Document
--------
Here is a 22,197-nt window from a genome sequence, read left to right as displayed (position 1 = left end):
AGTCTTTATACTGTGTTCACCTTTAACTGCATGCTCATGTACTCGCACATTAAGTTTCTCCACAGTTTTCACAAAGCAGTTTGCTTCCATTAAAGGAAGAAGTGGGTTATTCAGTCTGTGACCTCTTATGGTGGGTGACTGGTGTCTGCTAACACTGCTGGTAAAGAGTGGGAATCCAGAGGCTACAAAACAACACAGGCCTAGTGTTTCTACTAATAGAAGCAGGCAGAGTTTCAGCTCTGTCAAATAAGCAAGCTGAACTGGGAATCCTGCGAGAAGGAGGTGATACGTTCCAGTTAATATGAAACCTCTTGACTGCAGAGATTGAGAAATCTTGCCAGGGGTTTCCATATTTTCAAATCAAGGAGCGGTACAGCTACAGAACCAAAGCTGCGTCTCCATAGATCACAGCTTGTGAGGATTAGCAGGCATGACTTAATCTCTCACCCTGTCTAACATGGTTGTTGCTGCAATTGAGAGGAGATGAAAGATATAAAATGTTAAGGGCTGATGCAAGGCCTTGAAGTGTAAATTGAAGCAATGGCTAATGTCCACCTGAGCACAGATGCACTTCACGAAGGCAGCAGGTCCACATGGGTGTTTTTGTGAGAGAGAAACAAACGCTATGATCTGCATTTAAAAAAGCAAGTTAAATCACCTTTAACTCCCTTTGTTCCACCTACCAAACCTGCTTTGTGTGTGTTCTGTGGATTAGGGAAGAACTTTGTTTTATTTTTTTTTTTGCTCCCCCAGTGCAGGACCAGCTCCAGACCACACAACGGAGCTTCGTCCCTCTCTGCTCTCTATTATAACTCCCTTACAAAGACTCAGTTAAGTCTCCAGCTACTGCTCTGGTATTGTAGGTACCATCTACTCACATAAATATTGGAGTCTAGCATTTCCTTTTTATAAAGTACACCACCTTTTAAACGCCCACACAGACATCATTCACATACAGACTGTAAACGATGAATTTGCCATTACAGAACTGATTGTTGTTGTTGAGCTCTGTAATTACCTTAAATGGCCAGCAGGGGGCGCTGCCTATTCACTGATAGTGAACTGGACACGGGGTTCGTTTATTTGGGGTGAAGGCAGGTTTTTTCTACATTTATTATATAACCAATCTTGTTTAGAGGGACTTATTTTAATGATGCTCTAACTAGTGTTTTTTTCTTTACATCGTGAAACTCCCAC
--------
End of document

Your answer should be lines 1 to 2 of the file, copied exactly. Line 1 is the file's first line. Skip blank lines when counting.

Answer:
Here is a 22,197-nt window from a genome sequence, read left to right as displayed (position 1 = left end):
AGTCTTTATACTGTGTTCACCTTTAACTGCATGCTCATGTACTCGCACATTAAGTTTCTCCACAGTTTTCACAAAGCAGTTTGCTTCCATTAAAGGAAGAAGTGGGTTATTCAGTCTGTGACCTCTTATGGTGGGTGACTGGTGTCTGCTAACACTGCTGGTAAAGAGTGGGAATCCAGAGGCTACAAAACAACACAGGCCTAGTGTTTCTACTAATAGAAGCAGGCAGAGTTTCAGCTCTGTCAAATAAGCAAGCTGAACTGGGAATCCTGCGAGAAGGAGGTGATACGTTCCAGTTAATATGAAACCTCTTGACTGCAGAGATTGAGAAATCTTGCCAGGGGTTTCCATATTTTCAAATCAAGGAGCGGTACAGCTACAGAACCAAAGCTGCGTCTCCATAGATCACAGCTTGTGAGGATTAGCAGGCATGACTTAATCTCTCACCCTGTCTAACATGGTTGTTGCTGCAATTGAGAGGAGATGAAAGATATAAAATGTTAAGGGCTGATGCAAGGCCTTGAAGTGTAAATTGAAGCAATGGCTAATGTCCACCTGAGCACAGATGCACTTCACGAAGGCAGCAGGTCCACATGGGTGTTTTTGTGAGAGAGAAACAAACGCTATGATCTGCATTTAAAAAAGCAAGTTAAATCACCTTTAACTCCCTTTGTTCCACCTACCAAACCTGCTTTGTGTGTGTTCTGTGGATTAGGGAAGAACTTTGTTTTATTTTTTTTTTTGCTCCCCCAGTGCAGGACCAGCTCCAGACCACACAACGGAGCTTCGTCCCTCTCTGCTCTCTATTATAACTCCCTTACAAAGACTCAGTTAAGTCTCCAGCTACTGCTCTGGTATTGTAGGTACCATCTACTCACATAAATATTGGAGTCTAGCATTTCCTTTTTATAAAGTACACCACCTTTTAAACGCCCACACAGACATCATTCACATACAGACTGTAAACGATGAATTTGCCATTACAGAACTGATTGTTGTTGTTGAGCTCTGTAATTACCTTAAATGGCCAGCAGGGGGCGCTGCCTATTCACTGATAGTGAACTGGACACGGGGTTCGTTTATTTGGGGTGAAGGCAGGTTTTTTCTACATTTATTATATAACCAATCTTGTTTAGAGGGACTTATTTTAATGATGCTCTAACTAGTGTTTTTTTCTTTACATCGTGAAACTCCCAC